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George E. Logue Sr. Memorial Bridge Dedication Ceremony
By Rep. Garth Everett
September 20, 2013
Rep. Garth Everett (R-Lycoming) was joined by Lt. Gov. Jim Cawley and Sen. Gene Yaw (R-Bradford / Lycoming / Sullivan / Susquehanna / Union) for a dedication ceremony designating the bridge carrying State Route 973 over Loyalsock Creek in Upper Fairfield and Eldred townships in Lycoming County as the George E. Logue, Sr. Memorial Bridge. Carolyn Martin spoke at the ceremony on behalf of the Logue family.
“I am pleased that Lt. Gov. Jim Cawley, my Senate colleague, Gene Yaw and Carolyn Martin could join us for this wonderful event dedicating this bridge named after George Logue Sr., as he dedicated himself to a career in engineering and was an expert in the construction and heavy equipment fields,” said Everett. “In addition, George was deeply involved in community organizations and gave his time and talent on many occasions.”
Everett said Logue was a native of Williamsport, served in the U.S. Army Air Corps in World War II and launched his own construction contracting business. Logue held five U.S. patents for heavy construction equipment and dump truck bodies. He was also a known engineering innovator who was contracted by the U.S. Navy to develop a remotely controlled surface and subsurface vehicle to recover underwater armaments.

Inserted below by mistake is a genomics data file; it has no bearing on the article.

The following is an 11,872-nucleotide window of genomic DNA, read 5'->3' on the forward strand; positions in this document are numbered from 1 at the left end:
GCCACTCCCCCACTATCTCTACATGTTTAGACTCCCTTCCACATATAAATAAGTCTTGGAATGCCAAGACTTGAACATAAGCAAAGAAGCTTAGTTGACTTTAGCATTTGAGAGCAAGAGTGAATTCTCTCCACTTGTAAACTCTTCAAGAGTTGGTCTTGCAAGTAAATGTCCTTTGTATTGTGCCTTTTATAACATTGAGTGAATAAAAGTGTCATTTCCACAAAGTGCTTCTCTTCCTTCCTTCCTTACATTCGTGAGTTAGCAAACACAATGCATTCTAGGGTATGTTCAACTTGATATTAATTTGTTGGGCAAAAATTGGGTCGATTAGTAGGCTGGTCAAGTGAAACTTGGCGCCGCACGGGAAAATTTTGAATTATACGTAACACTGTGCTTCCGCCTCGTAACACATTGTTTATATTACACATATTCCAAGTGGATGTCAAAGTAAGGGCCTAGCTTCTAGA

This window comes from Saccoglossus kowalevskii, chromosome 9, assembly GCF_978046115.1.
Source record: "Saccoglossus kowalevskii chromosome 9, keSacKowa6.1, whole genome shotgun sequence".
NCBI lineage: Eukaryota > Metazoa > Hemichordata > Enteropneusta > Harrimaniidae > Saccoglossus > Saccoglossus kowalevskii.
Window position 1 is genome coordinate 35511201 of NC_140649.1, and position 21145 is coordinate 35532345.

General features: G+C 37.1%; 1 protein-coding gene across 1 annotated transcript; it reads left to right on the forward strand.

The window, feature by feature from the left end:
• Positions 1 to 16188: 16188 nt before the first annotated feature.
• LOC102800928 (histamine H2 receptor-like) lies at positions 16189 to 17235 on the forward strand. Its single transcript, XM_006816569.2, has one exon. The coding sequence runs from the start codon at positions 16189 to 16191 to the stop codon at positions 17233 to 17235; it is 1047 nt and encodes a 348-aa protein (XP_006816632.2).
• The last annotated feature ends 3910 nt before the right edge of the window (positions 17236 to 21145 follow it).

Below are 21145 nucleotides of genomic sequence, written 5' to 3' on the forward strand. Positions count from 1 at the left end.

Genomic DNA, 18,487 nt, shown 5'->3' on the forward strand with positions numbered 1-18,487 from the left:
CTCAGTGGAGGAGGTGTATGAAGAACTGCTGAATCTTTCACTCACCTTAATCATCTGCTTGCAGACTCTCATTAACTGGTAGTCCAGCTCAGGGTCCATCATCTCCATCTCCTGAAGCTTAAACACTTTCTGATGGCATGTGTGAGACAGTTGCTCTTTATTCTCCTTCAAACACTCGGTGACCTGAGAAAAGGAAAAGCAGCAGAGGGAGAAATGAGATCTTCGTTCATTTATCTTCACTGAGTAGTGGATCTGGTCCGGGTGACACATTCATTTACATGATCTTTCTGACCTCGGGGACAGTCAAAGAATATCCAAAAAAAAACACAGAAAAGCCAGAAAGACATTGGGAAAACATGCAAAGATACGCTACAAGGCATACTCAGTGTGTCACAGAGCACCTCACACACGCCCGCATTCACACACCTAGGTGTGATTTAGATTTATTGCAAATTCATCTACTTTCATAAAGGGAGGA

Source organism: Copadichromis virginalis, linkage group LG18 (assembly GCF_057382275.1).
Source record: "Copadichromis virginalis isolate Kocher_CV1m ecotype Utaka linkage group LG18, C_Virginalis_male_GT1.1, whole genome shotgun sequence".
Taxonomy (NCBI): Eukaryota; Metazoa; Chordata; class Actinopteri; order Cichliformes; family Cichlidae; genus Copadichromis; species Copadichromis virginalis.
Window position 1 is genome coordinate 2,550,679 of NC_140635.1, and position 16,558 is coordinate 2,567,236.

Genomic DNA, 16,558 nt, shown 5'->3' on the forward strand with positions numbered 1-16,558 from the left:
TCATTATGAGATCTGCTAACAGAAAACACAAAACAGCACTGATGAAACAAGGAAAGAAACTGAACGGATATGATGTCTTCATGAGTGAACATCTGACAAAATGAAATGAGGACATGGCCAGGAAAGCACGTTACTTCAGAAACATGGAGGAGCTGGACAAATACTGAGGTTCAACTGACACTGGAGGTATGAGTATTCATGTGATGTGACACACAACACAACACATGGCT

Everett recalled his days working for the Logue Construction Company.
“I worked for the George E. Logue Construction Company in the mid-1970s when I was in college and many others in the area worked for the company from the late 1950s until the early 80s when George Sr. owned and ran the business,” said Everett. “He started off his construction business in 1957 with a truck-mounted backhoe he built in his basement and turned into the largest construction company in the area – he was truly one of a kind.”
In addition his achievements in construction and engineering, Logue worked to memorialize the crew of the U.S.S. Wahoo, a World War II submarine which was lost in the Sea of Japan in 1943. Logue’s brother, Robert, was a member of that crew.
Among other awards, Everett said Logue received the Penn State Outstanding Alumni Award in 2010.
Logue passed away in October 2012 at the age of 85.